NVMe vs SSD vs SATA
NVMe disks are the newest type of storage to hit the market. Whilst SSDs are quicker than normal SATA disks, they do still use the SATA interface to connect to the motherboard, and thus are limited to 6Gbps set by the SATA3 specification.
NVMe disks however, connect to the motherboard via the PCIe bus. This provides a much more direct route to the CPU and RAM, allowing for significantly increased speeds.
The major upside to NVMe disks is the speed, far above mechanical SATA disks and providing a significant improvement over SSDs too.
The major downsides to NVMe disks is the cost and hardware support. Costs are significantly higher to purchase them than equivalent storage SSDs, and like SSDs, cannot provide the levels of storage seen in mechanical SATA disks, however Fraction Servers can offer 2TB NVMe disks. The other downside is the hardware support. Being a reasonably new technology, not all hardware vendors have widespread support for this format yet, although most Supermicro hardware deployed by Fraction Servers can support these disks.
SSD disks (named for the physical type) are electronic storage devices that use integrated circuits and transistors to store data on them. The data is read and written electronically across the different circuits within.
First coming to prominence around 2010, they were initially only available with limited storage, especially compared to SATA disks from the same time period, with units often having 64GB or 128GB of storage. As with all new technologies, initial costs were high but have since dropped, but are still higher than SATA disks.
The major upside to SSDs is their speed compared to SATA disks. Because all storage is electronic and not mechanical, read and write speeds are much quicker. In addition because there are no moving components, SSDs are much more reliable than SATA disks.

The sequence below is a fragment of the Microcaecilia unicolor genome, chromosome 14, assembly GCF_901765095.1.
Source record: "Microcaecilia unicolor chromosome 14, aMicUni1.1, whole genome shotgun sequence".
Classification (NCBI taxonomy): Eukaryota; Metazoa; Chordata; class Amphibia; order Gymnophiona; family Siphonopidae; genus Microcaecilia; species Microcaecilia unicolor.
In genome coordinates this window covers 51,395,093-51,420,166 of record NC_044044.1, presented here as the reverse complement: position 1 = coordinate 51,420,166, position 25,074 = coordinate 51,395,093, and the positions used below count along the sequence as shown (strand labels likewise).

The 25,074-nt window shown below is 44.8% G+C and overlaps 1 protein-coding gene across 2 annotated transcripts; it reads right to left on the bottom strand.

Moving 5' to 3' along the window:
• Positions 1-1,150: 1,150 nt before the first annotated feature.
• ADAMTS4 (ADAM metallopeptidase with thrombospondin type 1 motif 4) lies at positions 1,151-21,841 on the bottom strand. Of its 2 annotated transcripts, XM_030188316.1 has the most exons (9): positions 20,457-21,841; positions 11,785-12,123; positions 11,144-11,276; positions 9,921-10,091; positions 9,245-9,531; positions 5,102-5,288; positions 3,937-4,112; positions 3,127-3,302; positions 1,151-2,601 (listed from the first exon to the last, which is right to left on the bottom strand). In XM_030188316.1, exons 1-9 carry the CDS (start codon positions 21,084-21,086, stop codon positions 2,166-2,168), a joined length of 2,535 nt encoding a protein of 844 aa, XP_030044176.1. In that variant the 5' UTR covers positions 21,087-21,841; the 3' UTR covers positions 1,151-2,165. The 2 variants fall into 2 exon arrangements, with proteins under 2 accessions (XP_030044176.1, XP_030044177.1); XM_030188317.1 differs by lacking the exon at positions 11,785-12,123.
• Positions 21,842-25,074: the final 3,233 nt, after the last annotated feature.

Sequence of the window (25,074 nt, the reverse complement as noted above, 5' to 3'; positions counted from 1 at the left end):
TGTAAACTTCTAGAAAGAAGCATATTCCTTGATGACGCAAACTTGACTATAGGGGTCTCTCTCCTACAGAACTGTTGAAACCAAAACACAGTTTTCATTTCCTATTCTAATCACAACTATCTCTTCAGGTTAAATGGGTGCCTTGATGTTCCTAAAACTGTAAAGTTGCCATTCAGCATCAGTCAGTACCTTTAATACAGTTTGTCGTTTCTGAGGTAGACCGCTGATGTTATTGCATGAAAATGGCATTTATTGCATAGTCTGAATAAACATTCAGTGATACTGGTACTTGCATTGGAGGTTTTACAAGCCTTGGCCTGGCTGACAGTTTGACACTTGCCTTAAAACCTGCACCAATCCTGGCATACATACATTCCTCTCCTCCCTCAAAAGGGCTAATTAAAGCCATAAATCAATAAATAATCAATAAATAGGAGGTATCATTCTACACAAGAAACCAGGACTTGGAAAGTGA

The major downsides are storage sizes and costs. Whilst capacity is always increasing (Fraction Servers offers 4TB SSDs) they do not offer the same amount of storage as SATA disks. In addition, costs are still higher, especially on the larger capacity disks. However, increasing numbers of customers are choosing these as the speed benefit outweighs the costs.
SATA disks (named for the connection type on them, Serial AT Attachment) are mechanical storage that use a spinning platter of flat magnetic disks read by a needle, similar in principle to CD/DVD drives and vinyl records. As this disks spin round, the needle moves across to read the data. This technology is the oldest available with mechanical disks becoming available in the 70s and 80s. The major upsides to SATA disks are their storage capacity and archive capacity.
Disks are now commonly available upto 14TB on a single unit, which when combined in a RAID array can provide significant levels of storage. Because they are magneto-mechanical, data does not “fade” when they are placed in storage for long periods of time.
The major downside to these disks is however the speed. Because they are mechanical and not electrical, this has a significant impact on the read and write speeds.
Which should you choose?
|Interface Type||PCIe Gen 3.0 x4, NVMe 1.3||SATA-III||SATA-III|
|Read/Write Speed||3,500 MB/s||Around 500 MB/s||Around 130 MB/s|
|IOPS||Up to 500,000 IOPS||Up to 100,000 IOPS||Up to 100 IOPS|
|Reliability (MTBF)||1.5 Million Hours||1.5 Million Hours||About 50,000 Hours|
|Commonly Available Capacities||250GB - 4TB||250GB - 4TB||500GB - 20TB|
|Hot-Swap Capable||No - U.2 Format Only||Yes||Yes|
|Average 500GB Drive Price||£85||£60||£40|
|PassMark Benchmark Score||21,975||4737||1040|